What is a Website? Basic Answer: A Website is simply a main/root folder, with website pages inside it, that is stored on a Master Internet Computer known as a Server. The Internet itself, or World Wide Web as it is known, is simply a collection of Master Internet Computers (Servers) from all around the world that are able to connect to each other in order to share/display website content with you. Content such as Text Information, Audio/Video files, Downloadable Software files and other Website Page files. The main/root folder of a website is usually named after its www domain name, such as maccomputerlessons.com or bbc.co.uk.
You view the contents of a main/root folder (website folder) by using an application called a web browser or internet browser. Safari, Firefox and Google Chrome are all website browsers / internet browsers. It is a website (internet) browser's job to connect you to a specific Master Internet Computer (Server) in order to view the website pages stored inside a specific main/root folder (website folder). Being able to view the contents of a specific main/root folder (website folder), from anywhere around the world via the Safari website browser application for example, gives you the ability to read/view the contents of its website pages as well as download its media files and fill in its application forms for example; if the website folder contains application forms and/or downloadable media files of course.
What the above means is: If you type www.bbc.co.uk into safari's Address Bar edit box for example and press the ENTER keyboard key, safari should then connect to the Master Internet Computer (Server) that is storing the main/root folder (website folder) called bbc.co.uk. Furthermore it should then display the contents that makes up the main website page you see when first visiting bbc.co.uk. That main website page, stored inside the main/root (bbc.co.uk) folder, is known as the Index Page (see below).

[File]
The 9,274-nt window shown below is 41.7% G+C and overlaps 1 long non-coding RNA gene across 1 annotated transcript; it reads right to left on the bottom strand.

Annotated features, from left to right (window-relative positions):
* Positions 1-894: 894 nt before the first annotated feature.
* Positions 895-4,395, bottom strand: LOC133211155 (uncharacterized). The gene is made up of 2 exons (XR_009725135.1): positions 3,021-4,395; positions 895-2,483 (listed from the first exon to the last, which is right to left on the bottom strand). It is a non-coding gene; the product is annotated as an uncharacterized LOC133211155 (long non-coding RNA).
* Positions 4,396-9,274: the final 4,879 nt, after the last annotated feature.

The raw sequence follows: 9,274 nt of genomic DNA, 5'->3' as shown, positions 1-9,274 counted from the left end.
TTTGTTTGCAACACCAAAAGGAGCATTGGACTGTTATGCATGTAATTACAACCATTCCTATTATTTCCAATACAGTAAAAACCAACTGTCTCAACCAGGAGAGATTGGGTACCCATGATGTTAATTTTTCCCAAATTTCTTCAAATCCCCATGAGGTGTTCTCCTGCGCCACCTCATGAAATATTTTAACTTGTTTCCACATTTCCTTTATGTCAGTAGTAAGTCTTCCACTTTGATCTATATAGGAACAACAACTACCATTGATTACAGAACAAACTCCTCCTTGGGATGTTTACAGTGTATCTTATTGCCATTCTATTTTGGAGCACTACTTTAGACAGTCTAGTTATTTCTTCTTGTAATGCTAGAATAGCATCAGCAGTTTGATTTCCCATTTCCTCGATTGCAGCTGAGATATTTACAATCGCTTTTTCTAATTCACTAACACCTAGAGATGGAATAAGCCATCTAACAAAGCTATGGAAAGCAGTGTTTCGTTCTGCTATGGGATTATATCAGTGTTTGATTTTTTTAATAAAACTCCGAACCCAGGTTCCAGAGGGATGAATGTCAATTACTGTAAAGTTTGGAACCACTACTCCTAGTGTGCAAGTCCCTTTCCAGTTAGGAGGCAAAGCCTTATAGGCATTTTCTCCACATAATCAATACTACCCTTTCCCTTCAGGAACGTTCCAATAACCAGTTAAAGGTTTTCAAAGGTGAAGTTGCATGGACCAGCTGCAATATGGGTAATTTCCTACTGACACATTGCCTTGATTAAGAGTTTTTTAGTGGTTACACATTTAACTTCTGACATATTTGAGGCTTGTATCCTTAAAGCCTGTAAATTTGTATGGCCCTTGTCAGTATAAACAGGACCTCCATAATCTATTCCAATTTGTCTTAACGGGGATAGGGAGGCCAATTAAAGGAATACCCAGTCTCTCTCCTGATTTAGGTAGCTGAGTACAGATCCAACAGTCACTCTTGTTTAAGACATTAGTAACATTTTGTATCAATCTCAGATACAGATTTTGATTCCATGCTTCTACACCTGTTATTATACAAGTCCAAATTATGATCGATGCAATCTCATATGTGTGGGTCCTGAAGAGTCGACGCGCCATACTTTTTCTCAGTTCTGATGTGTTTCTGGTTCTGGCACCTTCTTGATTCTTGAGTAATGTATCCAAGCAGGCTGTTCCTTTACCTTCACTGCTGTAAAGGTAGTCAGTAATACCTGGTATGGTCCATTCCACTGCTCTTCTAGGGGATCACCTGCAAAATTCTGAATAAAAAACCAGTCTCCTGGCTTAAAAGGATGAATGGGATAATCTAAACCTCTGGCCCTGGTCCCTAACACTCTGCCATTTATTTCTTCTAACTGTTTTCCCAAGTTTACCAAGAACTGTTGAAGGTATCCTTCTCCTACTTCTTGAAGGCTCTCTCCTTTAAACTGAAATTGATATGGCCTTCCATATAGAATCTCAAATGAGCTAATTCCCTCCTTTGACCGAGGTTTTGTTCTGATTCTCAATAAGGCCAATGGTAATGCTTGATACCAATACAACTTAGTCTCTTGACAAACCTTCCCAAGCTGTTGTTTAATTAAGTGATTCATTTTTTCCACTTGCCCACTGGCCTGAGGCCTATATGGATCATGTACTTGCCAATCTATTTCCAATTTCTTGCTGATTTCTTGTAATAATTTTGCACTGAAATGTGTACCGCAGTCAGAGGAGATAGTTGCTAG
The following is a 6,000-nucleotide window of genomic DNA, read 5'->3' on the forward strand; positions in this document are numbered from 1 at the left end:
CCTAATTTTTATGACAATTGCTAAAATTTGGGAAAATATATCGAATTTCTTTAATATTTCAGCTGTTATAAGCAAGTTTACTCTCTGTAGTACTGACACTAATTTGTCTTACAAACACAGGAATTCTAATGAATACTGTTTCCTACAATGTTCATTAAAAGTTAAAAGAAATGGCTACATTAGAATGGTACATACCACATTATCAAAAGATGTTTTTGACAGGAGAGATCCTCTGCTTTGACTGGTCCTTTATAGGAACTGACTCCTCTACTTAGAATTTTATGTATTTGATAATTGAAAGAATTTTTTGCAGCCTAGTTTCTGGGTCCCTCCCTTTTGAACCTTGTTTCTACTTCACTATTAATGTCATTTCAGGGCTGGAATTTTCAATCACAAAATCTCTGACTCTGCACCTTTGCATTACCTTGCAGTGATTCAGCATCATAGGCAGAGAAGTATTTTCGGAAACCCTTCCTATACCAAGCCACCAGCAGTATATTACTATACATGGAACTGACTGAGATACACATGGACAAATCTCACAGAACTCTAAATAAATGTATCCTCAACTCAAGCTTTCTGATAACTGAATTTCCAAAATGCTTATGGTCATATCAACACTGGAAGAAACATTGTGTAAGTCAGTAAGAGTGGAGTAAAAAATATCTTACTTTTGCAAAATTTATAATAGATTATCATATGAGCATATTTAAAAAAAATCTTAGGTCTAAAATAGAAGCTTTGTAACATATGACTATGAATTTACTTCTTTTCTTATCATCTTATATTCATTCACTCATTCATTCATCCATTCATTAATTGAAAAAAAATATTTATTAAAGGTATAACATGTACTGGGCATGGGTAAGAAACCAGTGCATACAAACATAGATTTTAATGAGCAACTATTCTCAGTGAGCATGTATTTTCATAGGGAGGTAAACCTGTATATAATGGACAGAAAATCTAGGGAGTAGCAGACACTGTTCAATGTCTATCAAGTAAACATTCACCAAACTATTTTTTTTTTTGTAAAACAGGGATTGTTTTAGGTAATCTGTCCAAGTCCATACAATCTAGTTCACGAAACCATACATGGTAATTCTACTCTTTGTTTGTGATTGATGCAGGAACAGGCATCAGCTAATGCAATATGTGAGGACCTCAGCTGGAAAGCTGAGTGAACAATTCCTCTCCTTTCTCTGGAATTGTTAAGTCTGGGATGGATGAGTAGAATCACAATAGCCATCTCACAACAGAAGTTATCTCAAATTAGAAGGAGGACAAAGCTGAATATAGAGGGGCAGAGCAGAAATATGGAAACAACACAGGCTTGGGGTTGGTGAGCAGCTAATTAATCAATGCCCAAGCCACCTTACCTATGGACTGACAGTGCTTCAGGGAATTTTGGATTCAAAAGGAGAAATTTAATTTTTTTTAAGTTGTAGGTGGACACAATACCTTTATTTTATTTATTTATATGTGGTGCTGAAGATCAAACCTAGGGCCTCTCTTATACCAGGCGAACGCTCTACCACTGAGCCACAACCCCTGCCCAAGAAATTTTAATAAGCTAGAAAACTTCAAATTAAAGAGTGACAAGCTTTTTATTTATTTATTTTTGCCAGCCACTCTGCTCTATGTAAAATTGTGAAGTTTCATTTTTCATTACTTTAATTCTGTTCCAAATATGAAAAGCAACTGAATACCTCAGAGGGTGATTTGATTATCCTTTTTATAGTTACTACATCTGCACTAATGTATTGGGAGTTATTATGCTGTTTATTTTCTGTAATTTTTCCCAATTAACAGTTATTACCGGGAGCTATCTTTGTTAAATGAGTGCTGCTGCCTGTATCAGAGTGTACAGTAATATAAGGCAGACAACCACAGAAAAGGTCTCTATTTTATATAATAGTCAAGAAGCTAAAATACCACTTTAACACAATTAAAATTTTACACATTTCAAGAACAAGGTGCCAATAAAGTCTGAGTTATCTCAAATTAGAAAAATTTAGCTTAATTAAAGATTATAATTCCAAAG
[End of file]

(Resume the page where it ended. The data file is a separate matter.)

Fig 1.0 A website is just a folder containing website pages made up of Text, Images and Audio/Video files.
The following example shows what a website's Main Folder looks like behind the scenes. Here I am showing you what the main folder of this website (maccomputerlessons.com) looks like. On the left-side are the website sub-folders and files as I create them on my computer and on the right-side are exactly the same website sub-folders and files when they have been uploaded to (stored inside) the main/root folder called maccomputerlessons.com that resides on my web hosting company's Master Internet Computer (Server).
Fig 1.1 Inside the main/root folder of this website (right-side) on my web hosting company's computer (server)
The codes/instructions tell Safari what content to use (i.e. Text, Image, Audio/Video and/or Animation files), which folder or sub-folder within the Master internet Computer (Server) to fetch that content from and how to display the content; how to display the Text Information itself, the Media (Audio/Video/Photo file) and the HyperLinks (Text Links, Picture Links, etc). An example of a website page is Fig 1.0 (above) and Fig 1.2 (below) - Their website page content (i.e. text and images) has been downloaded (fetched) from their respective Master Internet Computers (Servers) onto my computer ready for display by the Safari web browser application. So my computer now has an exact copy of that downloaded (fetched) website page content on it.